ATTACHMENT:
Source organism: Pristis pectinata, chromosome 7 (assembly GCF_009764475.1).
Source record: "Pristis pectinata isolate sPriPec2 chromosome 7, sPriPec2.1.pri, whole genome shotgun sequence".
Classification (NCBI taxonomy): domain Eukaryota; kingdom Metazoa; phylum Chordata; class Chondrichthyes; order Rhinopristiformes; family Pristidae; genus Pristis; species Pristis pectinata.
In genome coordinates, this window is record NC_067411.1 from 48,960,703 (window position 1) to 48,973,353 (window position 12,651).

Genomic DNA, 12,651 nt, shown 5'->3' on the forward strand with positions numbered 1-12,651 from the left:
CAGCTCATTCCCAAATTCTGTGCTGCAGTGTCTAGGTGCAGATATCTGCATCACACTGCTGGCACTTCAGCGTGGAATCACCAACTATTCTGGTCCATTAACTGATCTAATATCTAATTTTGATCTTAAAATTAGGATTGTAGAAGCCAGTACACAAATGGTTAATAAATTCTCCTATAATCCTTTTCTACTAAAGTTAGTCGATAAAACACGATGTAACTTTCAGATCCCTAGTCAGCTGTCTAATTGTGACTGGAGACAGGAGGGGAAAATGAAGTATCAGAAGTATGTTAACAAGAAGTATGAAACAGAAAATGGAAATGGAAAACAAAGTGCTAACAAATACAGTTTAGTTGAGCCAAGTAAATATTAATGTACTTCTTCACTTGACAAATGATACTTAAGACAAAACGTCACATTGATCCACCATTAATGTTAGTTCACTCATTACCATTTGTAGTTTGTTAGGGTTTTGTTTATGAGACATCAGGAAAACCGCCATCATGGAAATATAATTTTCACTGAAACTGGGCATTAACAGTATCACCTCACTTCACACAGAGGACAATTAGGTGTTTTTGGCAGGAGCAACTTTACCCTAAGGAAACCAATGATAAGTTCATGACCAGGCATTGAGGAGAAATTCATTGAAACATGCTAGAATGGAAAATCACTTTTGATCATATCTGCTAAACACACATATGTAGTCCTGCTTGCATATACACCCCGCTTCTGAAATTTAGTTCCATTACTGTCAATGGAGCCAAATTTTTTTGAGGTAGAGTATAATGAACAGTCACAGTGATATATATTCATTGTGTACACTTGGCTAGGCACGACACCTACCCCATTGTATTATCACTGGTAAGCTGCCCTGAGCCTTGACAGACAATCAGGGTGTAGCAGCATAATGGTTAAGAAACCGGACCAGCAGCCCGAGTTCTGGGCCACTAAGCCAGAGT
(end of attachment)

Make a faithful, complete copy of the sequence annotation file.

Source organism: Pristis pectinata, chromosome 7 (assembly GCF_009764475.1).
Source record: "Pristis pectinata isolate sPriPec2 chromosome 7, sPriPec2.1.pri, whole genome shotgun sequence".
Classification (NCBI taxonomy): domain Eukaryota; kingdom Metazoa; phylum Chordata; class Chondrichthyes; order Rhinopristiformes; family Pristidae; genus Pristis; species Pristis pectinata.
In genome coordinates, this window is record NC_067411.1 from 48,960,703 (window position 1) to 48,973,353 (window position 12,651).

Genomic DNA, 12,651 nt, shown 5'->3' on the forward strand with positions numbered 1-12,651 from the left:
CAGCTCATTCCCAAATTCTGTGCTGCAGTGTCTAGGTGCAGATATCTGCATCACACTGCTGGCACTTCAGCGTGGAATCACCAACTATTCTGGTCCATTAACTGATCTAATATCTAATTTTGATCTTAAAATTAGGATTGTAGAAGCCAGTACACAAATGGTTAATAAATTCTCCTATAATCCTTTTCTACTAAAGTTAGTCGATAAAACACGATGTAACTTTCAGATCCCTAGTCAGCTGTCTAATTGTGACTGGAGACAGGAGGGGAAAATGAAGTATCAGAAGTATGTTAACAAGAAGTATGAAACAGAAAATGGAAATGGAAAACAAAGTGCTAACAAATACAGTTTAGTTGAGCCAAGTAAATATTAATGTACTTCTTCACTTGACAAATGATACTTAAGACAAAACGTCACATTGATCCACCATTAATGTTAGTTCACTCATTACCATTTGTAGTTTGTTAGGGTTTTGTTTATGAGACATCAGGAAAACCGCCATCATGGAAATATAATTTTCACTGAAACTGGGCATTAACAGTATCACCTCACTTCACACAGAGGACAATTAGGTGTTTTTGGCAGGAGCAACTTTACCCTAAGGAAACCAATGATAAGTTCATGACCAGGCATTGAGGAGAAATTCATTGAAACATGCTAGAATGGAAAATCACTTTTGATCATATCTGCTAAACACACATATGTAGTCCTGCTTGCATATACACCCCGCTTCTGAAATTTAGTTCCATTACTGTCAATGGAGCCAAATTTTTTTGAGGTAGAGTATAATGAACAGTCACAGTGATATATATTCATTGTGTACACTTGGCTAGGCACGACACCTACCCCATTGTATTATCACTGGTAAGCTGCCCTGAGCCTTGACAGACAATCAGGGTGTAGCAGCATAATGGTTAAGAAACCGGACCAGCAGCCCGAGTTCTGGGCCACTAAGCCAGAGT